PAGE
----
Suspended, 2020. Oak and copper, 60H x 12 Ø cm
'Traditionally, oak is the most sturdy of woods. In the case of 'Suspended', fumed oak has been boiled until completely soft, and then deconstructed into flexible threads. In a dried state, the threads are carefully glued together in the well-known shape of the tree trunk. The character of the oak is completely transformed and a fragile copper thread finds its own way through the changed structure; this winding path symbolises the many decisions we have to make in order to adapt to the current situation and navigate through the chaos.' - Egeværk
We've invited our artists to create an object dedicated to the moment, which memorialises a personal response to the current crisis and which, in turn, invites further reflections from you, our friends across the world. The fifth in the series is Egeværk's intricate wood fibre and wire hanging sculpture.
10% of the sales will be donated to support staff wellbeing at the ITU/Critical Care unit at the Whittington Hospital where our gallery artist Maisie Broadhead's sister, Zoë, and her colleagues work. With your support we are delighted to announce we've already raised £2,000. We will continue to support this charity throughout the initiative.
Prices includes VAT and excludes delivery from Denmark. The piece will come with a signed certificate and record of the charity donation.
Normally working in large scale, sculptural furniture pieces made from Danish Ash, Mette Bentzen and Lasse Kristensen, known collectively as Egeværk, are dynamic young designers with a creatively ambitious workshop in Denmark. Their progressive practice challenges the status quo in the world of Danish fine furniture; they create meticulously crafted conceptual pieces, while drawing on craft traditions dating back to the time of their great-grandparents. Kristensen (1985) and Bentzen (1978) were both trained at the esteemed PP Furniture, a Danish joinery established in 1953 and famous for its large portfolio of modern Danish furniture. They are the recipients of many prestigious awards and accolades, including the 2019 Snedkerprisen (the Danish Carpentry Award). Most recently, their work has been selected for the Danish Pavilion in Tokyo during the Olympic Games 2020.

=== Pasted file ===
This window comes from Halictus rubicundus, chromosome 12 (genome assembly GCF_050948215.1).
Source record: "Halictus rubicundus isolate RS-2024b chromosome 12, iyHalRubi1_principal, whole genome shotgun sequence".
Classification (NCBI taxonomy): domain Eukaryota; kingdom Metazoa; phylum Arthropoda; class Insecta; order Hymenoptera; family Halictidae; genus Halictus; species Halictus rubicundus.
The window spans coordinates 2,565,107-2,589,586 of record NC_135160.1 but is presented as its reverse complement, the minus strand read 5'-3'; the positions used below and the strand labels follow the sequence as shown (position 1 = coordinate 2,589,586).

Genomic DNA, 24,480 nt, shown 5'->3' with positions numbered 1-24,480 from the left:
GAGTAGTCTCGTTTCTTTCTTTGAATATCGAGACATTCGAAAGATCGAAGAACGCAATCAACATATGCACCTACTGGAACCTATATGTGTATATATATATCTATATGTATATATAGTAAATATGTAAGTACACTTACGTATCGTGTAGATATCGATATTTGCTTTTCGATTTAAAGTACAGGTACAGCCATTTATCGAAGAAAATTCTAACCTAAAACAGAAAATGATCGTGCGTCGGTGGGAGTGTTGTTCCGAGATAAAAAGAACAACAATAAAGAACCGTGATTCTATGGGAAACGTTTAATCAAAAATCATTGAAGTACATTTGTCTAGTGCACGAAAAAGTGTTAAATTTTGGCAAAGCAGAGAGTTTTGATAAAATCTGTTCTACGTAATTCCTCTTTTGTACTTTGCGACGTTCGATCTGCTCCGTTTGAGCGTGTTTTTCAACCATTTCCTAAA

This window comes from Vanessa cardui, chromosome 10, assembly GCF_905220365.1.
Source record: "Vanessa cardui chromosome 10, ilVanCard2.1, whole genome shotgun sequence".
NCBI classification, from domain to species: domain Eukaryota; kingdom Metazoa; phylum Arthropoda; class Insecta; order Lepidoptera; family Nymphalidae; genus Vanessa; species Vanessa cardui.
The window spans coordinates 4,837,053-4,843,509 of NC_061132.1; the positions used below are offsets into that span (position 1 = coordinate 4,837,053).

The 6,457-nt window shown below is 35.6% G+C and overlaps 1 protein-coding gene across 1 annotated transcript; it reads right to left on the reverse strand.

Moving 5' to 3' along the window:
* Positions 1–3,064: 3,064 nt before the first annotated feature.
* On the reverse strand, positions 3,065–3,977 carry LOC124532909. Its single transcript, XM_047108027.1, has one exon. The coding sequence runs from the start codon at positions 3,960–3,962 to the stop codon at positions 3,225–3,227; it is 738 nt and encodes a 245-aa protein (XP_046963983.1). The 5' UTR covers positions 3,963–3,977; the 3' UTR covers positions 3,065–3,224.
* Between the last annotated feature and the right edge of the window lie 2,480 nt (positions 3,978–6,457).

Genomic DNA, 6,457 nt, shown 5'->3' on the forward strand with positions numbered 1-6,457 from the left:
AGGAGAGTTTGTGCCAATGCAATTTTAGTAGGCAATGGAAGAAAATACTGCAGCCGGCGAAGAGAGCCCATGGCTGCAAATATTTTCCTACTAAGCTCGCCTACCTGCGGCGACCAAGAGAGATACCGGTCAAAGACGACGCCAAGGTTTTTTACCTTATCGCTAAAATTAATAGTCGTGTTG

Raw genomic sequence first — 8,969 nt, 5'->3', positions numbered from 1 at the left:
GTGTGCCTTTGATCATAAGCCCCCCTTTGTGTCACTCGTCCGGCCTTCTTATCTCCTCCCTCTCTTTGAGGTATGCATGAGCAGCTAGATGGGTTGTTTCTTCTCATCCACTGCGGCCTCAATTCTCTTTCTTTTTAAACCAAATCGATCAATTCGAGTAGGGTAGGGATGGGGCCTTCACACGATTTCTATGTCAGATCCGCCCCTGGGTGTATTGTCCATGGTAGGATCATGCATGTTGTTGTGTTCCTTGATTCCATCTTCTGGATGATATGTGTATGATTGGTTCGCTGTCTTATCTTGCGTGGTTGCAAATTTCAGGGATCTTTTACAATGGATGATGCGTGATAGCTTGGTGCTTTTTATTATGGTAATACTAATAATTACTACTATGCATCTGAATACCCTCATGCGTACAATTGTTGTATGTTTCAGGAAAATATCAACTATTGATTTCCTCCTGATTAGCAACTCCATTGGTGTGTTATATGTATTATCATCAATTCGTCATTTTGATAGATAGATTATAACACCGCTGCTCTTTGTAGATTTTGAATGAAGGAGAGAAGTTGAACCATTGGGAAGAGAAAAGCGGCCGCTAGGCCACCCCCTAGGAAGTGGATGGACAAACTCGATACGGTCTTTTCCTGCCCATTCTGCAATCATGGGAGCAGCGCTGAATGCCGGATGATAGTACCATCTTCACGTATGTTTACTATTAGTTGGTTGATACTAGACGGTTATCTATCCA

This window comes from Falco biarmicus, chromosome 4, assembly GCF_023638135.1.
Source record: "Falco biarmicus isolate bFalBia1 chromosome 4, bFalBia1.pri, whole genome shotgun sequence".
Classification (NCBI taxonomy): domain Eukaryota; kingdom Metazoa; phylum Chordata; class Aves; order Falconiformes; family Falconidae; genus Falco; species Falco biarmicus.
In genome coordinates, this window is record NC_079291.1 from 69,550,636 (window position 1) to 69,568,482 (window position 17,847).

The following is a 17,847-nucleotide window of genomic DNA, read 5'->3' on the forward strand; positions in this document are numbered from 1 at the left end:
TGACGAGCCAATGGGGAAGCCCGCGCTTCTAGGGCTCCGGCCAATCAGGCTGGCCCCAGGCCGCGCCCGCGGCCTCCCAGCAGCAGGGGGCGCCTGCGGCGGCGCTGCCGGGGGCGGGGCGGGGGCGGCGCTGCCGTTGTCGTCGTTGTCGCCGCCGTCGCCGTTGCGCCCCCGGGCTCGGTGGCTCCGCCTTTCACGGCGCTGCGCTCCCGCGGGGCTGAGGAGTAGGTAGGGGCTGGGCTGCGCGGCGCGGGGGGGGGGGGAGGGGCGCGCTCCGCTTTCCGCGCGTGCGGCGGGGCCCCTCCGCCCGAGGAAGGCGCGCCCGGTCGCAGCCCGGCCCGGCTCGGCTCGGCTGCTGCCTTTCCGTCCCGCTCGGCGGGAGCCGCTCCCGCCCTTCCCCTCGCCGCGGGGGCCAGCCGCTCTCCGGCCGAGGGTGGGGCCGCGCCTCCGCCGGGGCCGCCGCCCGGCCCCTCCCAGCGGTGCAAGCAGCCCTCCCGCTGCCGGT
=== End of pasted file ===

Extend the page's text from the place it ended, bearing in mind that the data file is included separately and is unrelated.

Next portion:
As we navigate through this challenging and crucial moment in human history, we're recording our experiences through many different material and immaterial channels. Despite our current state of societal separateness, we're finding ways to share these experiences and communicate them with one another; be it through written meditations and observations, fortifying scenes of collective human kindness or private conversations among friends.
We hope that each OBJECT TO MARK TIME becomes an exchange point for ideas in the present, while also serving as a resonant artefact in the future.
Certainly, within the taxonomy of objecthood, the art object has a unique skill in transferring emotional content; beginning with the maker's intention to express a poetry of being in unity with material, it proposes a focal point upon which communities can project their feelings and make interpretations, underpinned by collective experience.
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